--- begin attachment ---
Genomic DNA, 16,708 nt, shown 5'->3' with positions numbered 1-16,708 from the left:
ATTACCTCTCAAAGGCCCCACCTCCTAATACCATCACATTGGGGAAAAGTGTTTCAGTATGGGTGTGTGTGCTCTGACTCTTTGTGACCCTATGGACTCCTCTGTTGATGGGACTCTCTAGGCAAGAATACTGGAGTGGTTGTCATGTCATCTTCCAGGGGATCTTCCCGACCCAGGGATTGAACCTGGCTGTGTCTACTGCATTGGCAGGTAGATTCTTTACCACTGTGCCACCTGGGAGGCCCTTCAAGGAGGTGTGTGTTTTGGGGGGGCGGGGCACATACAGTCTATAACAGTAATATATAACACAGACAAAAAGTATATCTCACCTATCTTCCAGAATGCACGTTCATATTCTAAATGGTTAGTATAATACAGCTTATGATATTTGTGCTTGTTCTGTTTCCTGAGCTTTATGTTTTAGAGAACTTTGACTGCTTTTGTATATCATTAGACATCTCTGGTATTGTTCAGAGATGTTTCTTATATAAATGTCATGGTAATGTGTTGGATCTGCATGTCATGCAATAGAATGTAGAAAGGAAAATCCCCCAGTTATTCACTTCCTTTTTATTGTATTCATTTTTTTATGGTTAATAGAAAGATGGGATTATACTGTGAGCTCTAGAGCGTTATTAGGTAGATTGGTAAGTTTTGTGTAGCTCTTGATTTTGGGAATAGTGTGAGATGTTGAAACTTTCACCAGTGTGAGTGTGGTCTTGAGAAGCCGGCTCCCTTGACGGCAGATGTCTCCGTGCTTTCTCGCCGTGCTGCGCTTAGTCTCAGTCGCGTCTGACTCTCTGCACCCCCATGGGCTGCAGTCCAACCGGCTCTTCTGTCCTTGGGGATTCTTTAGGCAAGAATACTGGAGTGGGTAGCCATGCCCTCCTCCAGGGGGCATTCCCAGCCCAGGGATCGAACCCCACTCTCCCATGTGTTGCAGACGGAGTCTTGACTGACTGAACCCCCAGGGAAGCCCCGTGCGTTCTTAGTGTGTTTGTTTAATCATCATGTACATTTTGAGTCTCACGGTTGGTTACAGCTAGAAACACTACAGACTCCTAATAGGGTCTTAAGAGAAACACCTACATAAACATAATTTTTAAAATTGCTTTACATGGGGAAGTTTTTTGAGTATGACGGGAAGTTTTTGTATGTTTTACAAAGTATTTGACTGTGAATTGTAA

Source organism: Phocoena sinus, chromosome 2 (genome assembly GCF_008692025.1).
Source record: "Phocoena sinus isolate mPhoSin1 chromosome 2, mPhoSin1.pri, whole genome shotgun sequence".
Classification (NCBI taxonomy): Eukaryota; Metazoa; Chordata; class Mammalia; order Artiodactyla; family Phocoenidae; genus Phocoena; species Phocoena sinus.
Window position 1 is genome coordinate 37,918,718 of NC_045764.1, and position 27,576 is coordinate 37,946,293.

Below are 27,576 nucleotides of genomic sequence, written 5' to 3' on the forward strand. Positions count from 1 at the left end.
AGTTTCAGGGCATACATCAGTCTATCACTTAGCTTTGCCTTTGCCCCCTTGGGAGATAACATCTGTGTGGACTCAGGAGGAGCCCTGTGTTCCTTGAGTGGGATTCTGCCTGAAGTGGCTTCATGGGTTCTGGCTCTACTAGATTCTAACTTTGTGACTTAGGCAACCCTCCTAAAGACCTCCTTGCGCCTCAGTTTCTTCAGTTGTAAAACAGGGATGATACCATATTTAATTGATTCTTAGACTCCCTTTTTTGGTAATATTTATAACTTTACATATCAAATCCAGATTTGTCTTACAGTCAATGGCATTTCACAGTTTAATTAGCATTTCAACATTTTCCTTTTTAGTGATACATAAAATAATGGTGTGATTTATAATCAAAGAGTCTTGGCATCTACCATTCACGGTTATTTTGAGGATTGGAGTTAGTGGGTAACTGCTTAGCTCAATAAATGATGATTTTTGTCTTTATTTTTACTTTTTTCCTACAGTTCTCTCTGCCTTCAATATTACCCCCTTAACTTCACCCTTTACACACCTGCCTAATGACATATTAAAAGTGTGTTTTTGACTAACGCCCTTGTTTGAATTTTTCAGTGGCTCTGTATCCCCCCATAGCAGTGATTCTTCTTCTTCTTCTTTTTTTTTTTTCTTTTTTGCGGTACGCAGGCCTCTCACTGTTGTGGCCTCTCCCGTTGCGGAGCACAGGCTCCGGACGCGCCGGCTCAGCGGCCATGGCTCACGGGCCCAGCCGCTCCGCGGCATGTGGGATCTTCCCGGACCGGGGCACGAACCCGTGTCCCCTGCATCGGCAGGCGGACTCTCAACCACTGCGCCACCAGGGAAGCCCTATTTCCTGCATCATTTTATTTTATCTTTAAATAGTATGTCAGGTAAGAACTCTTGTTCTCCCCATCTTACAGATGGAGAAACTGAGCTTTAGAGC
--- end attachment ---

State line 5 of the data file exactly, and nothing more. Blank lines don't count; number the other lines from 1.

Classification (NCBI taxonomy): Eukaryota; Metazoa; Chordata; class Mammalia; order Artiodactyla; family Phocoenidae; genus Phocoena; species Phocoena sinus.